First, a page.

Loyalty Can Be Bought

Today is a loyalty-as-you-conceive-it-does-not-exist type of day.

First, I read this well-written piece from Roderick Morris (@roderickmorris), where he states

Operating under the idea that loyalty can be measured, monitored, and the resulting insights applied, CEM looks to create customers that make the conscious decision to purchase, not of inertia or absence of alternatives, but in the spirit of a strongly positive relationship.

I wanted to comment so bad there, point him to my previous post on how measuring loyalty is wrong… but, they did not allow comments.  The last point in that statement, about a customer using the relationship as a basis for the commitment, kept resonating in my mind.

Later I read for the third or fourth time someone tweeting that airlines that offer WiFi get more customers.  The article says:

According to a study published this week by Wakefield Research for the Wi-Fi Alliance, about 75 percent of frequent business travelers surveyed said they’d choose an airline based on whether the flight has Wi-Fi or not. Half of respondents said they’d even consider moving their reservation by a day to get on a flight that offered Wi-Fi. And more than 70 percent of those surveyed said they’d rather have Wi-Fi access on board a flight than a meal provided by the airline.

That got me thinking (and tweeting if you were there at the time and read some of it).

I mean, if customers are loyal (and look at how much airlines spend on loyalty programs and rewards), then why would they chose to go with a better feature (and not even a free one, but a paid one at that)?

I said before there are two types of loyalty, emotional and intellectual, and I now further that by saying that emotional loyalty is not an option.

No matter how hard you will try in today’s world you cannot establish an emotional connection with your customers (OK, prove me wrong and tell me the million companies that you know that have done that).  Emotional loyalty is a roll-of-the-dice, it may happen but is nothing organizations do, rather the customer’s personality (and, no – you cannot replicate that personality to create more emotionally-attached customers).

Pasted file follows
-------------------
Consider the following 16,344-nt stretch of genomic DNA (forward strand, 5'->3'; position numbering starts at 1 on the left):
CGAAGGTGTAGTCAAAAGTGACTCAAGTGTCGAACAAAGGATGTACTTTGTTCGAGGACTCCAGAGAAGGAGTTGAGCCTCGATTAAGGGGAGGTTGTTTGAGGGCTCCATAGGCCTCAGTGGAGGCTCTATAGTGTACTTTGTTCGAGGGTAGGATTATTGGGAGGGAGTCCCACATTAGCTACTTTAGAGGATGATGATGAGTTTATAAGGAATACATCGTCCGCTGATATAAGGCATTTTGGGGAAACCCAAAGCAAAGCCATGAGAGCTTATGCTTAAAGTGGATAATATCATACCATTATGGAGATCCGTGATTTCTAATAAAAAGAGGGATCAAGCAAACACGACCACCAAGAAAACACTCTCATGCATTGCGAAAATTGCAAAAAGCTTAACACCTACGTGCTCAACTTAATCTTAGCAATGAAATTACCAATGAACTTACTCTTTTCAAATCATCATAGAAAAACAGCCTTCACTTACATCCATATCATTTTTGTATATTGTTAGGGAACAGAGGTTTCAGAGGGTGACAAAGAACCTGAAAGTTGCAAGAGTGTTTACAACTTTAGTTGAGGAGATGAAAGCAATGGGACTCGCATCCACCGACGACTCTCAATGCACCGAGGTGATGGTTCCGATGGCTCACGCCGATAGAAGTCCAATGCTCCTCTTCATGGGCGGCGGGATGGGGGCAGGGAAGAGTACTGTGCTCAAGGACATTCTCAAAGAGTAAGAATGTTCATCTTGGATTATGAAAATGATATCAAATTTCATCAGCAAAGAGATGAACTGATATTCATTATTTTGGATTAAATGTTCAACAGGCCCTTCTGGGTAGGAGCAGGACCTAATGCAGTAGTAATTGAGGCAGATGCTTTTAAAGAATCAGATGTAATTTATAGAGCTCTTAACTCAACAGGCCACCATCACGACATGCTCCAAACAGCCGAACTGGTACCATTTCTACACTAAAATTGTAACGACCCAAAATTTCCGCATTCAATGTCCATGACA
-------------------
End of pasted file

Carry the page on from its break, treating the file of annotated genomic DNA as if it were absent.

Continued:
Since you know already that measuring Loyalty by itself is useless, and you are going to use Loyalty as a metric (against my objections) then you are going to be talking about rational loyalty.  And whatever metrics you use in your NPS or NPS-like approach to correlate that to business functions, you have to make sure they relate to rational loyalty: price, features, functions, discounts, perks, and similar.

And, make sure you understand that despite what your measurement may tell you (promoters vs detractors vs neutral) – that is the loyalty that is easily bought.

NOTE: thanks for Haim Toeg (@htoeg), Trip Babbit (@TriBbabbitt), Graham Hill (@GrahamHill) and Mitch Lieberman (@mjayliebs) for discussion to grow this post.  Also, thanks to Roderick Morris for letting me (unknowingly) pick on his post to further the conversation – done with the utmost respect.

14 Replies to “Loyalty Can Be Bought”

  1. Thanks for opening the floodgates on this topic. “Loyalty” has been bugging me for a while. (We ran a cover story back in June 2008 entitled “Lollipop Loyalty.”)

    Here’s the problem:
    Loyalty itself may not be a useful concept any longer.

    Emotional loyalty is irrational, regressive, and social — it’ll keep you as a customer longer than you should be, which will make no sense, but you’ll want to talk about it. (Apple comes to mind. And TiVo.)
    Intellectual loyalty is rational, progressive, and personal — it’ll make sense for you to remain a customer, but perhaps for reasons only you understand. (The Kindle, for example.)

    Emotional loyalty brings with it a lingering sense of nostalgia, or gradual loss, or inevitable decline.
    Intellectual loyalty brings with it an eye to the future, to expansive possibility, to aspirational advancement.

    Emotional loyalty is often subconscious, or even unconscious — and therefore hard to break.
    Intellectual loyalty is by definition a conscious thing.

    Put simply?
    Emotional loyalty is to the old, which costs us, but it’s a strong connection.
    Intellectual loyalty is to the new, which benefits us, but it’s a weak connection.

    It may help to think of our “loyalties” — to companies, to brands, to products — as nodes in a social network: In a snapshot taken at any given moment, a mesh of weak connections may seem to predominate, but the strong connections are the ones that have long-term value.